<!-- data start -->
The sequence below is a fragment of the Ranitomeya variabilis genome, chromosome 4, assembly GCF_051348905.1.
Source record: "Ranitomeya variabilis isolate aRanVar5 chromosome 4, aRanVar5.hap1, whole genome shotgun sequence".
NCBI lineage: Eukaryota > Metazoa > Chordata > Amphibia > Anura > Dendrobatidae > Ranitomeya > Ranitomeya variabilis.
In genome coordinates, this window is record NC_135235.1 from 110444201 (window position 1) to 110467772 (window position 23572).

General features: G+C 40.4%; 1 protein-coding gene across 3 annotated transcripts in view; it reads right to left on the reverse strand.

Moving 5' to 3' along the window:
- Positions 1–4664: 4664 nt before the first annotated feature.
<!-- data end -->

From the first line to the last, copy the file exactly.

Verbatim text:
The sequence below is a fragment of the Ranitomeya variabilis genome, chromosome 4, assembly GCF_051348905.1.
Source record: "Ranitomeya variabilis isolate aRanVar5 chromosome 4, aRanVar5.hap1, whole genome shotgun sequence".
NCBI lineage: Eukaryota > Metazoa > Chordata > Amphibia > Anura > Dendrobatidae > Ranitomeya > Ranitomeya variabilis.
In genome coordinates, this window is record NC_135235.1 from 110444201 (window position 1) to 110467772 (window position 23572).

General features: G+C 40.4%; 1 protein-coding gene across 3 annotated transcripts in view; it reads right to left on the reverse strand.

Moving 5' to 3' along the window:
- Positions 1–4664: 4664 nt before the first annotated feature.